Tang Taizong

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Emperor Taizong (on the throne). Contemporary portrait of Yan Liben , detail from the painting Emperor Taizong receives the embassy from Tibet from 641.

The Tang Emperor Taizong ( Chinese  唐太宗 , Pinyin Táng Tàizōng ; * January 23, 599 , † July 10, 649 ) was one of the most important rulers of China. He ruled from 626 to 649.

Taizong was the son of Lǐ Yuān ; its original name was Lǐ Shìmín ( 李世民 ). He was behind many of his father's successes and was already in command of his father's troops during the conquest of Chang'an (617) and the resulting fall of the Sui dynasty . In 621, Li Shimin defeated the warlords Dou Jiande and Wang Shichong , the last important opponents of his father. As a reward, Li Yuan, who had assumed the emperor name Gaozu, made him civil and military governor of the eastern plains. Li Shimin soon began expanding his headquarters in Luoyang . Its advisory staff consisted of experienced officers and officials. He also had an academy built in Luoyang.

This led to a bitter argument between him and the actual Crown Prince Li Jiancheng , in which his father gave him insufficient protection. In July 626, Li Shimin personally murdered the Crown Prince in a scuffle at the Xuanwumen Gate, the entrance to the Imperial Palace that he had occupied with his supporters. One of his aides killed a younger brother. The sons of the two princes were murdered, the people were delighted with a general amnesty and temporary tax breaks, and his father was forced to abdicate.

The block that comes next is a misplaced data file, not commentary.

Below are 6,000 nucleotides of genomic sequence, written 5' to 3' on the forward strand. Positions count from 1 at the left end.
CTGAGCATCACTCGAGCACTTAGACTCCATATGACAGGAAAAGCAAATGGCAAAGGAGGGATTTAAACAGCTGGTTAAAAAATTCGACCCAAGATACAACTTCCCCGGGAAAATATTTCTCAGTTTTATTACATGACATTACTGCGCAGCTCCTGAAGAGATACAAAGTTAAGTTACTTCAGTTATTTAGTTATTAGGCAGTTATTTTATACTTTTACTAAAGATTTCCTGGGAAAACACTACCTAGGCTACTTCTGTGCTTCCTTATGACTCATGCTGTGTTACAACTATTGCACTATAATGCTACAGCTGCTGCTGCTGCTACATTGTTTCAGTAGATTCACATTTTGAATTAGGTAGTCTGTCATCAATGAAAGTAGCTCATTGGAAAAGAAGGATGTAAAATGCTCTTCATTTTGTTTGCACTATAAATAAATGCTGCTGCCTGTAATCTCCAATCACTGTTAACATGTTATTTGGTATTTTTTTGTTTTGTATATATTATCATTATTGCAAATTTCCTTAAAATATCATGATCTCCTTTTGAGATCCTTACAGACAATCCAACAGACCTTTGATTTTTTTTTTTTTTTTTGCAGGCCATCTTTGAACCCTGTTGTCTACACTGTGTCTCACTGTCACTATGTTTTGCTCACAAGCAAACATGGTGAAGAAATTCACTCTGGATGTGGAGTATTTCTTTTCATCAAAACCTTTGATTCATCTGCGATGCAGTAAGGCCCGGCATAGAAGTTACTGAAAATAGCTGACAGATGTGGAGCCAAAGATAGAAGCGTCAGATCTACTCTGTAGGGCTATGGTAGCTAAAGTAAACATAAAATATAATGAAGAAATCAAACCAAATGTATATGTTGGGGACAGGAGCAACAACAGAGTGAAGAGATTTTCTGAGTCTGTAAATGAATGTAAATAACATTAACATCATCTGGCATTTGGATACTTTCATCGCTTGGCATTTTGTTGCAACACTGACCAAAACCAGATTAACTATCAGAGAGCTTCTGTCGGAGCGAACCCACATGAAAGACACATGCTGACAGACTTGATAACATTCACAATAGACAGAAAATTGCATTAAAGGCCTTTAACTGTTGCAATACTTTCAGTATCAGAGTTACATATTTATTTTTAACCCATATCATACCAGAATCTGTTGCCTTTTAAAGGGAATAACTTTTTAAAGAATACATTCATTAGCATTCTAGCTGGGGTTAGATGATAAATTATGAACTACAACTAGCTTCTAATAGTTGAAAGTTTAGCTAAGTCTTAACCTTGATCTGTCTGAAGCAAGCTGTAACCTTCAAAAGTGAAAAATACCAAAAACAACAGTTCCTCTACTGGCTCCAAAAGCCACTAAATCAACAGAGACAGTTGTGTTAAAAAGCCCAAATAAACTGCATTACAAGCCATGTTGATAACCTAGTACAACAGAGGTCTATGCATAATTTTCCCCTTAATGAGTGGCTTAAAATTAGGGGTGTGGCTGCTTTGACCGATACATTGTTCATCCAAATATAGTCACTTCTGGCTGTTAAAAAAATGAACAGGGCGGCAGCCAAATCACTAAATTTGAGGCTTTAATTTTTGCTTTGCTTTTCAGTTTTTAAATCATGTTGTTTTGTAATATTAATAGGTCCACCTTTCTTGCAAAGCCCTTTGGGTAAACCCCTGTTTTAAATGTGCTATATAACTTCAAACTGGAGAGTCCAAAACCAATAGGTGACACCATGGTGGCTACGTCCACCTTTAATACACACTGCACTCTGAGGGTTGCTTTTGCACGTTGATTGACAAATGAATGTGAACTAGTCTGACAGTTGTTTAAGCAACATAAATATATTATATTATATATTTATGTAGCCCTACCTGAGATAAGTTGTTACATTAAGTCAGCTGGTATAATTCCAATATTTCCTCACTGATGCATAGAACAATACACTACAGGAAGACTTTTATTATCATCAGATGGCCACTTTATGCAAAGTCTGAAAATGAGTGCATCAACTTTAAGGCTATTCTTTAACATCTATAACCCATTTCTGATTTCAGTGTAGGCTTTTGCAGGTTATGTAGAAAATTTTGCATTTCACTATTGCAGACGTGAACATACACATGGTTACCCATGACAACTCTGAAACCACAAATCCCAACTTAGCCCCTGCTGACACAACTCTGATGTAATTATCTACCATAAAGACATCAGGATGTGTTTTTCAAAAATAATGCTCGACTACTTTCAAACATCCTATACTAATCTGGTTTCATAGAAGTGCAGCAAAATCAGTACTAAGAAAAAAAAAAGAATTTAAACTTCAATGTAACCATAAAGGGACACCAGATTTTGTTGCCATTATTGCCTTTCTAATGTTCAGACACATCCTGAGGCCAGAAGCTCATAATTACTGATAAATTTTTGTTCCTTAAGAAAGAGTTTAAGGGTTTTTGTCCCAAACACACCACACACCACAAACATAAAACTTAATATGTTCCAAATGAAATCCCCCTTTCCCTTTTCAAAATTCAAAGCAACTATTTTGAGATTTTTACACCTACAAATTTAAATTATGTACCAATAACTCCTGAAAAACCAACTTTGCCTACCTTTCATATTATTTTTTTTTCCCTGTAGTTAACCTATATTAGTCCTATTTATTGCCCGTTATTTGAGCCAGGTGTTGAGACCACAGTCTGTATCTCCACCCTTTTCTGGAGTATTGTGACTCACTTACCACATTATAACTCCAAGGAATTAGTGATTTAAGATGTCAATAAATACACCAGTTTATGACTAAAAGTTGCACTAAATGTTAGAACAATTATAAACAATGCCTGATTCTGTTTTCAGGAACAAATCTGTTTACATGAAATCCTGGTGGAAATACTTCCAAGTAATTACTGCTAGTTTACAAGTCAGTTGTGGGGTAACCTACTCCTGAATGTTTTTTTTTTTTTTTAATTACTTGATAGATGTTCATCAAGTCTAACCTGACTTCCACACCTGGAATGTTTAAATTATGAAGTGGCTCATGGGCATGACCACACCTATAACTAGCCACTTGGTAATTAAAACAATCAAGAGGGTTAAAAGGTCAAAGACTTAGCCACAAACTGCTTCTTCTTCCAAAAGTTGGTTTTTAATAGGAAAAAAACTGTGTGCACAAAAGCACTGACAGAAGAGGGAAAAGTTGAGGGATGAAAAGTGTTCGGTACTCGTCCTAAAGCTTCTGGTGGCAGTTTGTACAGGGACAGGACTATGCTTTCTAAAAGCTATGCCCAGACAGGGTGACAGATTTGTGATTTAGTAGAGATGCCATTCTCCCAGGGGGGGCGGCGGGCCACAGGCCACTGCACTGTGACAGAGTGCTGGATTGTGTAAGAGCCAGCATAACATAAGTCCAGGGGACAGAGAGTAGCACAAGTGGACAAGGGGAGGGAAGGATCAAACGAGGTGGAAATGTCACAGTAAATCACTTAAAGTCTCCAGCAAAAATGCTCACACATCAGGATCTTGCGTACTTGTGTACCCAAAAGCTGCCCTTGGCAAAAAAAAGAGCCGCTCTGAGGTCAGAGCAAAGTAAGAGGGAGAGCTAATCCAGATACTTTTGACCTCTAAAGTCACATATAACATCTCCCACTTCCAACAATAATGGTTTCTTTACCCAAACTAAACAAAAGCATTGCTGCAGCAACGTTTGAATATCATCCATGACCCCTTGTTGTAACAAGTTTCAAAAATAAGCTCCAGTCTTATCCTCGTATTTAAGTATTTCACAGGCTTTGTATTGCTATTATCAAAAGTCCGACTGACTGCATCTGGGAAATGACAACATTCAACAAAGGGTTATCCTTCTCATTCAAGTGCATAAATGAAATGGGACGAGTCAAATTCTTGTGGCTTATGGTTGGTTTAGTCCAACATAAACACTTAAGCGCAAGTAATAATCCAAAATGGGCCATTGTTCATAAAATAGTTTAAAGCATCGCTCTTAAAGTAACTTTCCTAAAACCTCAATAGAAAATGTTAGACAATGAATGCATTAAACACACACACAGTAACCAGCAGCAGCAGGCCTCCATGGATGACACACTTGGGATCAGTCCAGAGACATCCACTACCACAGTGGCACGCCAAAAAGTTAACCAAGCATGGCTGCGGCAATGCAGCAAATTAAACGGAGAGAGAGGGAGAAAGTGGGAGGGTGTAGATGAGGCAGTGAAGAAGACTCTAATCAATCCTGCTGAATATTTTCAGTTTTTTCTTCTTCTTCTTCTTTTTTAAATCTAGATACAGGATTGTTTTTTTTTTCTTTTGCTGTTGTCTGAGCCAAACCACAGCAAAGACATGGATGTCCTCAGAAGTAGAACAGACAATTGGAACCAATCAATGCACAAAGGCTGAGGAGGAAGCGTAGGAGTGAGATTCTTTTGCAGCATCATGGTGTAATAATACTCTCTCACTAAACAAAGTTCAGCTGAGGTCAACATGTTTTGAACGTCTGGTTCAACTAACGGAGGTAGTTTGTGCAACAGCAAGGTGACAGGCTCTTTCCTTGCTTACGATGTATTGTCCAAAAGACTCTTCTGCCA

In the same year moved Göktürks under the Khan Xieli (r. 619-630) in order to collect tribute. At the end of September 626 he was standing in front of the Chinese capital with supposedly 100,000 men. Emperor Taizong rejected the proposal to entrench himself with his few troops in the capital and attacked the Khan offensively on the Wei River (Bian Bridge). His bluff succeeded, and Xieli withdrew; In 629/30 he was finally deposed and captured by Chinese troops.

Taizong was considered far-sighted and just. As emperor, he limited the ambition of his aristocratic troop leaders through constant employment and maneuvers. He preferred to appoint military men of low origin and only gave them temporary commands, e.g. B. on the northern borders. His father, Emperor Gaozu , had inflated the administration in order to satisfy as many former rebel leaders from the time of the change of dynasty with administrative posts. With the Tang's power secured, Taizong was able to reorganize and streamline the administration. To this end, he also made the examination system for civil servants mandatory, so that a maximum of 10% of the candidates passed the tests.

Although he was not a great friend of Buddhism , Taizong received the well-traveled monk Xuanzang at court. In 636 AD he received the Nestorian Christian Olopön . He had his Christian writings translated into Chinese and examined the teachings in his private chambers. Finally, he ordered that they should be preached and shared. He was a promoter of Christian doctrine, and on his orders a magnificent church was built in 638 in Sianfu . Churches also sprang up in other cities. Christianity flourished in China for the next two centuries, until it was almost completely wiped out as a result of the severe persecution of Christians and Buddhists and the destruction of churches under Emperor Wuzong (841–846).

In Taizong's final years in government there was alienation from his advisers, who disapproved of his constant wars.


  • Otto Franke : History of the Chinese Empire . Volume 2. De Gruyter, Berlin / Leipzig 1936.
  • Mark Edward Lewis: China's Cosmopolitan Empire. The Tang Dynasty. Belknap, London / Cambridge (Massachusetts) 2009.
  • Denis C. Twitchett, John K. Fairbank (Eds.): The Cambridge History of China, Vol. 3. Sui and T'ang China, 589-906. Cambridge University Press, Cambridge 1979, ISBN 0-521-21446-7 .

Web links

Wikisource: Tang Taizong  - Sources and full texts (Chinese)
Commons : Tang Taizong  - collection of images, videos and audio files
predecessor Office successor
Gaozu Emperor of China